I thought we were past this

As you know – or should know by now – are family is a little different. S is Asian. I am white. (And I’m tragically white too. I absolutely fry in the sun. I have no rhythm. I can’t dance.) Little Dude is Ethiopian. Our dog is a rescued pit bull, and need I say anything about the misconception of that breed? I think not.

I’m not quite sure how you can look at the three of us humans together and not figure out that our son does not share our biology. Yet, repeatedly we encounter people who look from me to S to Little Dude to me to S to Little Dude . . . . and then say that they see a resemblance in ________. For some reason these folks are trying too hard. I’m not sure why. It’s just stupid. If you’re my cashier at AC Moore’s, you really don’t have to comment on how my family looks. You can just greet me, ring up my items, tell me how much I owe you, and bid me adieu. You don’t need to stare at us and make yourself look ridiculous.

I’m used to stuff like this from complete strangers, though. People at Giant or the park have a way of saying things that don’t make sense or hurt, and I will never understand that. What I’m not used to, though, is similar statements from people who are not strangers.

Over the weekend I was with some people I don’t know all that well. I was dressed fairly nicely in shorts and a fitted tank top. I had run a combination of 30 miles in about 28 hours, and hadn’t taken in enough calories or water to replenish what I spent. My weight was down a pound or two because of this, though this difference wouldn’t be visible to anyone other than me.

I was mingling with people when a woman looked at me and said, “So are you . . . ?” She didn’t say the word, but she made the motion of a very big pregnant belly. Shocked, I said no. I guess she thought I didn’t understand her, because she repeated the entire sequence, this time with a very animated face. Again, I was dumbfounded. My son was standing right beside me, so I said to her, “I didn’t even give birth to him, so, um, no.” I didn’t have a good response in my back pocket, so that’s what I came up with. Her response was, “OK. But you are trying, right?”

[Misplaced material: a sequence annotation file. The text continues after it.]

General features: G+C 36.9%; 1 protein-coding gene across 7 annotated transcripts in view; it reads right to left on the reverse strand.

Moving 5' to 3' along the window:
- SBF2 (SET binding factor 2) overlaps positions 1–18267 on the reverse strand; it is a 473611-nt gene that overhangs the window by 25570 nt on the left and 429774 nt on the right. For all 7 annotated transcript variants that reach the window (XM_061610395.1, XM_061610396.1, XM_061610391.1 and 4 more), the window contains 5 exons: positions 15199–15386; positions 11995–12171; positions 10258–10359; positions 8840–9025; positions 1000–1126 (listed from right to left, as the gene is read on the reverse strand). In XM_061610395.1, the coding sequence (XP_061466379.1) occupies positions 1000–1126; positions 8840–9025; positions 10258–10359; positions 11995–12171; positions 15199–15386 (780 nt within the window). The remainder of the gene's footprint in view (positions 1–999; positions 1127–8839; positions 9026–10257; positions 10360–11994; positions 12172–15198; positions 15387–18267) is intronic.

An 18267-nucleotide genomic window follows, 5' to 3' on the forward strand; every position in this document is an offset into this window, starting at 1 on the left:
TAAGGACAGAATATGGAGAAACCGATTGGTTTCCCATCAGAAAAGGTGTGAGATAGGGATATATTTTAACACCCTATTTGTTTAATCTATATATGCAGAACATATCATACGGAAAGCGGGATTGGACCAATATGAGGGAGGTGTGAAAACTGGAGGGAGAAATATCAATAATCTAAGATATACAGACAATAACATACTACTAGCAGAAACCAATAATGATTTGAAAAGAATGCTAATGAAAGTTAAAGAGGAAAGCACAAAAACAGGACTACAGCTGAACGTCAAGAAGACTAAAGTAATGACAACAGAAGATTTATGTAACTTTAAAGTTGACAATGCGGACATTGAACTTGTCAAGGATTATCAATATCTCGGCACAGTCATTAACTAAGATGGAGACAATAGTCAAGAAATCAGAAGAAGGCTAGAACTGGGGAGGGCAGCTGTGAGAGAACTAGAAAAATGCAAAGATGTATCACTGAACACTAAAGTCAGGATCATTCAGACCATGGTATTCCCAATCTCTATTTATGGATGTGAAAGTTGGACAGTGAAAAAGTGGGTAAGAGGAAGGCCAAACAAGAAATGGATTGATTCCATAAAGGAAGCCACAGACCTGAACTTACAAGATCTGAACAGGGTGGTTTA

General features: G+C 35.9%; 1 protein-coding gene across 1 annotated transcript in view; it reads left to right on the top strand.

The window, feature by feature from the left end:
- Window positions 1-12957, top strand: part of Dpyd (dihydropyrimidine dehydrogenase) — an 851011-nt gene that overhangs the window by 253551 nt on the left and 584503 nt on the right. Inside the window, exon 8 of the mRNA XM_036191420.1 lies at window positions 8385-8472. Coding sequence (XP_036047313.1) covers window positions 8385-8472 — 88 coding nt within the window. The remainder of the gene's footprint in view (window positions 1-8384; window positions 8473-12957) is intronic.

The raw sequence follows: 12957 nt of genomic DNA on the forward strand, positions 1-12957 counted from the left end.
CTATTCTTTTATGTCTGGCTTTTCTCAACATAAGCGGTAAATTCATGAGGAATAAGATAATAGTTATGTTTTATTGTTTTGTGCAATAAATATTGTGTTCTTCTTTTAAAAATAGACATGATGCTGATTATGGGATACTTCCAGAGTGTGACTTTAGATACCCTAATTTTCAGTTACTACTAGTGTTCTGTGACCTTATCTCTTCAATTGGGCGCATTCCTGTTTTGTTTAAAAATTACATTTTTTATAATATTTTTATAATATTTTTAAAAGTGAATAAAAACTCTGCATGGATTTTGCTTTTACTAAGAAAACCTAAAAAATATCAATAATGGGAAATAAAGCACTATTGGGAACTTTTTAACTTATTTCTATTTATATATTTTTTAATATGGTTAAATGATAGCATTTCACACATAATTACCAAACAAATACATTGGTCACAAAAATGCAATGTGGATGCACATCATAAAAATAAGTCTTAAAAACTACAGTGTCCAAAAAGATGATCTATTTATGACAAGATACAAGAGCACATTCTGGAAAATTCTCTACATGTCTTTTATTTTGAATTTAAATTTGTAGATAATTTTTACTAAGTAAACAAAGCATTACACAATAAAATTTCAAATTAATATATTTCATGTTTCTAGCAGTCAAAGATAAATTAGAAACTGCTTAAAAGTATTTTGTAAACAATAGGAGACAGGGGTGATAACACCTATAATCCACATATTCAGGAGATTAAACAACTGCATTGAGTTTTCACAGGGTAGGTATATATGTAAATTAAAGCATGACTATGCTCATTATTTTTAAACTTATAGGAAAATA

What. The. Huh?

I told her, quickly and quietly, “No, because I can’t.” I then walked away.

First, did I look especially big this weekend? Do I look like I am several months with child? Because you really shouldn’t ask a woman if she’s pregnant if she doesn’t look damned near close to dropping that child on your kitchen floor if she sneezes. I might have 2 pounds around my belly that could go, and I might have some body image issues, but I know for a fact that I do not look like I have a bun in the oven. So strike 1.

Second, let’s look at my family composition again. White mama and Asian daddy does not equal African child. There is pretty much no recessive gene that is going to make that happen. This person knows enough about our family to know how Little Dude came to our family. I’m not sure how it seemed appropriate to delve into my reproductive system right then and there. How does one look at a couple in their mid and late 30’s who have only one (adopted) child and think that they might not have had fertility issues? How could that fact not cross their mind? Again, this is not someone who we encountered for only 2 minutes. This is someone who knows how Little Dude came to our family. Strike 2.

Finally, one should never, ever badger a woman (or a man, for that matter) about whether they are having babies. It just shouldn’t be done unless you have a good rapport with that person. Even then, be careful about the words you use. Don’t assume they want kids. Don’t assume they can have kids. Don’t assume that they haven’t been through an emotional roller coaster. Don’t assume that your question won’t upset them. Strike 3.

I know it seems like an innocent enough question, but so many people struggle to have children. If you aren’t one of those people, count your lucky stars. I know so many women – so many – who have had miscarriages. I know so many couples who have tried for months or years to conceive naturally and couldn’t. I know so many couples who tried fertility medications and assisted fertility procedures and experienced terrible heartache. I know couples who have spent all of their own money trying to conceive or to adopt, and have incurred significant debt. I know people who have completely given up on becoming parents because they didn’t have enough money to try IVF or adoption.

Oh – and my other favorite comment was made within the same hour. Another person looked at me and said, “You know, Little Dude would really like a little brother or sister!” My comment, which has never been said aloud, is “I know. Would you like to give me the $20K+ I need to make that happen?” (Speaking this statement aloud is totally on my bucket list, by the way.)

I honestly thought that all of this stuff would stop after we brought our first child into our family. I figured people would be able to look at my family and draw some reasonable conclusions about what led us to form our family in such a way. I guess I was wrong. S tells me I’m just going to have to suck it up and deal with this. He says that people think we were “just being nice” when we adopted Little Dude. “Just being nice.” Let’s not even talk about that one. I feel like I ought to be able to fix people, and get them to think a little. I know I’m nuts, but I just wish.

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